Chapter 6: Statistical Inference: n-gram Models over Sparse Data

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Chapter 6: Statistical Inference: n-gram Models over Sparse Data. TDM Seminar Jonathan Henke http://www.sims.berkeley.edu/~jhenke/Tdm/TDM-Ch6.ppt. Basic Idea:. Examine short sequences of words How likely is each sequence?

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### Chapter 6: Statistical Inference: n-gram Models over Sparse Data

TDM Seminar

Jonathan Henke

http://www.sims.berkeley.edu/~jhenke/Tdm/TDM-Ch6.ppt

Basic Idea:
• Examine short sequences of words
• How likely is each sequence?
• “Markov Assumption” – word is affected only by its “prior local context” (last few words)
Possible Applications:
• OCR / Voice recognition – resolve ambiguity
• Spelling correction
• Machine translation
• Confirming the author of a newly discovered work
• “Shannon game”
“Shannon Game”
• Claude E. Shannon. “Prediction and Entropy of Printed English”, Bell System Technical Journal 30:50-64. 1951.
• Predict the next word, given (n-1) previous words
• Determine probability of different sequences by examining training corpus
Forming Equivalence Classes (Bins)
• “n-gram” = sequence of n words
• bigram
• trigram
• four-gram
Reliability vs. Discrimination

“large green ___________”

tree? mountain? frog? car?

“swallowed the large green ________”

pill? broccoli?

Reliability vs. Discrimination
• smaller n: more instances in training data, better statistical estimates (more reliability)
Statistical Estimators
• Given the observed training data …
• How do you develop a model (probability distribution) to predict future events?
Statistical Estimators
• Example:
• Corpus: five Jane Austen novels
• N = 617,091 words
• V = 14,585 unique words
• Task: predict the next word of the trigram “inferior to ________”
• from test data, Persuasion: “[In person, she was] inferior to both [sisters.]”
“Smoothing”
• Develop a model which decreases probability of seen events and allows the occurrence of previously unseen n-grams
• a.k.a. “Discounting methods”
• “Validation” – Smoothing methods which utilize a second batch of test data.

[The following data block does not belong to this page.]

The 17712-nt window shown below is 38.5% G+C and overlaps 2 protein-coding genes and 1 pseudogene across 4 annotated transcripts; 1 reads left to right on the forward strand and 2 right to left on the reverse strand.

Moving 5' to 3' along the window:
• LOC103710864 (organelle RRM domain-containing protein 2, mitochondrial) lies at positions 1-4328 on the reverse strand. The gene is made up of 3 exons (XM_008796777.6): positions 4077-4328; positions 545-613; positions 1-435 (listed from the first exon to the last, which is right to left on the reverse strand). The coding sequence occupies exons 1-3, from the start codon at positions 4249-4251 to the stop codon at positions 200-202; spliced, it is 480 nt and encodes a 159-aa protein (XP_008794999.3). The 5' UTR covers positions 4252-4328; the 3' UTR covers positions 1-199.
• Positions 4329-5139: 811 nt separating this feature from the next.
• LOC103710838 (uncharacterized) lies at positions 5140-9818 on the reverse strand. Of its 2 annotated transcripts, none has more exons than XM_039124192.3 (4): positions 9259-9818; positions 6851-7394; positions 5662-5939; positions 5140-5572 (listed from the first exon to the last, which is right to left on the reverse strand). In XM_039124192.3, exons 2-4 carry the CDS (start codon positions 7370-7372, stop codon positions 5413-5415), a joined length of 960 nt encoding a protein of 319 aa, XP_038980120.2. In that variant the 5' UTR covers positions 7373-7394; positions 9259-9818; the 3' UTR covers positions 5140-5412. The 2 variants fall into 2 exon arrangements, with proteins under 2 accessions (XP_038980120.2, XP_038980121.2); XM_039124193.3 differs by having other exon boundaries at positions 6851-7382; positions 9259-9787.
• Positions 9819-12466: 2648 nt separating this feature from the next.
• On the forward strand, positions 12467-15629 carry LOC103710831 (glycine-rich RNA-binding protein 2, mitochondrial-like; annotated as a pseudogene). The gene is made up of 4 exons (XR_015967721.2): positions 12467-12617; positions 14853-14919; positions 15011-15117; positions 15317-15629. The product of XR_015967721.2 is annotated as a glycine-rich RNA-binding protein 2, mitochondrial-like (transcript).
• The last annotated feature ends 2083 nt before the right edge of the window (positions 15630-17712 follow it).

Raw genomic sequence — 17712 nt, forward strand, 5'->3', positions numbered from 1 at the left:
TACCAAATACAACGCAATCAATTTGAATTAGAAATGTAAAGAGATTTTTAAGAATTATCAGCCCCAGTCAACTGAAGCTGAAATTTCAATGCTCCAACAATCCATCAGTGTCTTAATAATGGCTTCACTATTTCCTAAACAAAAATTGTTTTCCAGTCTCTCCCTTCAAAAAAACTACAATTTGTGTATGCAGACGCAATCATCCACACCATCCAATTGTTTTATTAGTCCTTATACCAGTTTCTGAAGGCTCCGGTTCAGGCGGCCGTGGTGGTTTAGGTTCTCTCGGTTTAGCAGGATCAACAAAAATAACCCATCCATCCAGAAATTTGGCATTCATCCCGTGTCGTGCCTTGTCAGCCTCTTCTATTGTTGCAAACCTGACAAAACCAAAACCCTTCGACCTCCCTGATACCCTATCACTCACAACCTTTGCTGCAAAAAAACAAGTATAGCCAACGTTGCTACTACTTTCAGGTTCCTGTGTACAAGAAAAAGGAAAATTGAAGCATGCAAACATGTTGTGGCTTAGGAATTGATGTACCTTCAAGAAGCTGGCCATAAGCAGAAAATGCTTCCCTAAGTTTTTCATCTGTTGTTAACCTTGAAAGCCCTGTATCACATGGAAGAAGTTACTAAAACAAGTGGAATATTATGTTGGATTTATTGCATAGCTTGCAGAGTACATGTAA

Lidstone’s Law
• P = probability of specific n-gram
• C = count of that n-gram in training data
• N = total n-grams in training data
• B = number of “bins” (possible n-grams)
•  = small positive number
• M.L.E:  = 0LaPlace’s Law:  = 1Jeffreys-Perks Law:  = ½
Objections to Lidstone’s Law
• Need an a priori way to determine .
• Predicts all unseen events to be equally likely
• Gives probability estimates linear in the M.L.E. frequency
Smoothing
• Lidstone’s Law (incl. LaPlace’s Law and Jeffreys-Perks Law): modifies the observed counts
• Other methods: modify probabilities.
Held-Out Estimator
• How much of the probability distribution should be “held out” to allow for previously unseen events?
• Validate by holding out part of the training data.
• How often do events unseen in training data occur in validation data?

(e.g., to choose  for Lidstone model)

Held-Out Estimator

r = C(w1… wn)

Testing Models
• Hold out ~ 5 – 10% for testing
• Hold out ~ 10% for validation (smoothing)
• For testing: useful to test on multiple sets of data, report variance of results.
• Are results (good or bad) just the result of chance?
Cross-Validation(a.k.a. deleted estimation)
• Use data for both training and validation
• Divide test data into 2 parts
• Train on A, validate on B
• Train on B, validate on A
• Combine two models

A

B

train

validate

Model 1

validate

train

Model 2

+

Model 1

Model 2

Final Model

Cross-Validation

Two estimates:

Nra = number of n-grams occurring r times in a-th part of training set

Trab = total number of those found in b-th part

Combined estimate:

(arithmetic mean)

Good-Turing Estimator

Nr = number of n-gram-types which occur r times

E(Nr) = “expected value”

E(Nr+1) < E(Nr)

Discounting Methods

First, determine held-out probability

• Absolute discounting: Decrease probability of each observed n-gram by subtracting a small constant
• Linear discounting: Decrease probability of each observed n-gram by multiplying by the same proportion
Combining Estimators

(Sometimes a trigram model is best, sometimes a bigram model is best, and sometimes a unigram model is best.)

• How can you develop a model to utilize different length n-grams as appropriate?
Simple Linear Interpolation(a.k.a., finite mixture models;a.k.a., deleted interpolation)
• weighted average of unigram, bigram, and trigram probabilities
Katz’s Backing-Off
• Use n-gram probability when enough training data
• (when adjusted count > k; k usu. = 0 or 1)
• If not, “back-off” to the (n-1)-gram probability
• (Repeat as needed)
Problems with Backing-Off
• If bigram w1 w2 is common
• but trigram w1 w2 w3 is unseen
• may be a meaningful gap, rather than a gap due to chance and scarce data
• i.e., a “grammatical null”
• May not want to back-off to lower-order probability